Don’t Beat Yourself Up. Wait, DO!

Look in the mirror

Where are you with your self-talk? How do you talk to yourself? I will bet that you wouldn’t say half of what you say to yourself to someone you love, and I bet you wouldn’t say the other half to a stranger with whom you would act polite. Am I right? Do you call yourself a lot of names? I sure do.

Part of being brave is learning how to observe your self-talk. But I think we can take it further. I think we should ambush the evil bastard who lives in our head and let him or her have it.

ATTACK YOUR SELF-TALK

Let me give you an example. Right now, I’m working on my fitness and my health. I’ve done this on and off for years. This time, it’s different. I’m listening really closely to what I say in all kinds of situations. For instance, I went to the movies by myself the other day. Walking in, you’re hit with that huge wafting wave of popcorn goodness smell. 

Inside, my voice said, “Why not have some? Who’s going to know?” 

In the past, that was good enough. I’d go for it. This time, I said the following, “You know what, jerkbag? I’m in the middle of something important. That popcorn smells good, but it’s covered in yellow oil. And what do I need with a bucket full of oil and grain?” And then, out of nowhere, this righteous voice threw in its two cents: 

“You think I’m going to have popcorn right now? No way. In fact, I’m going to exercise again after the movie. And in a few months, I’ll be two or three waist sizes smaller, and I’m going to feel like a king, because that’s what I am. You’re trying to sabotage me to make me feel better when the ‘inevitable’ happens. But neither of us believe that.” 

And just like that, I realized a few things:

  1. I wasn’t hungry.
  2. I was actually quite full from lunch.
  3. I felt like a king from just taking on my inner critic.

I’ll take it.

BRAVE NOW: TACKLE THAT INNER CRITIC

What I did is completely replicable by you. Here’s the recipe:

Ingredients:

  • Listen for your Inner Critic’s voice. It’ll be easy. It’s the negative one.
  • Spend a week (or 3 days minimum) just observing what it says. (Not what you say – what this voice that thinks it’s helping you says.)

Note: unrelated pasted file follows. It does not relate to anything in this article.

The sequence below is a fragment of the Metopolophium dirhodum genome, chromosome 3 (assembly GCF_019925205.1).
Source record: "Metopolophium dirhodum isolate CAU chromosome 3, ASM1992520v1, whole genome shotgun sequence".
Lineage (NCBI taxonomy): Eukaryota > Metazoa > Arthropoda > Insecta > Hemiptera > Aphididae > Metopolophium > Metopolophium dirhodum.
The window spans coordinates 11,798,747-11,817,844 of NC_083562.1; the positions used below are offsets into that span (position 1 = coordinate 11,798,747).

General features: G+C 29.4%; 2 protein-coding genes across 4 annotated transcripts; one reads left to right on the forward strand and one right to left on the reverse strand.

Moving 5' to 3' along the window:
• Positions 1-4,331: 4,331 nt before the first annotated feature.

• Start recognizing how your body reacts to what you say to yourself. Your body.
  • Start thinking of the opposite of what you’re telling yourself. If it helps, write it down on a card.
  • Write down the bigger vision you’re chasing. It’s hard for that voice to work if you’ve got something bigger to listen to.

Preparation:

Now, over the next handful of days, practice the following. Every time that self-talk starts in on you, cut it off in your head. Say something to the tune of, “Yeah yeah yeah. I’ve heard that. Thanks. Actually, here’s what’s real.” From here, accept and acknowledge where you are. If you’ve got cider donut crumbs all around your mouth or if you haven’t blogged and it’s 11 hours later or you forgot to send in your expense report, or whatever it is you didn’t quite nail, accept that you’re right exactly where you are.

And then? Talk about your larger vision (in your head, if you’ve got company). Talk about where you’re headed. Acknowledge your efforts in that direction. Make NO excuses. Just move forward. Pay extra attention to how your body feels through all of this. Pay attention to the chemicals that are sneaking around inside you because in this case, you’re influencing them.

Need some extra help? Smile. Smile super huge, even if you don’t feel it. There’s something in a giant smile that releases a small blast of endorphins and I think some other neato chemical. Both are helpful when you’re stuck in this moment.

Serving Suggestions

Garnish this with a new phrase to repeat frequently: “it’s all good.” I stole it from the great kirtan singer, Girish. Listen to his song here (that pops you right to an MP3 file, or you can watch a tiny clip of it live on YouTube) What do I mean? Simply, “it’s all good.” Even if you’re upset, start there and ask yourself just how bad it is. Sometimes, it’ll be bad. LOTS of times? The things that bum us out? They’re not so huge. And if you start at “it’s all good,” you’ll get back to okay faster.

The more you do this kind of work consecutively, the better everything gets. It takes some practice. Some times, your boat will be swamped. The voice will win. But don’t let it win for all that long. Shrug it off. Claim your vision. You are the king or the queen of what comes next, not that voice. That voice only knows the past, and even then, it’s a sketchy and half-assed version of the real story, isn’t it?

Bravery ensues. I promise.

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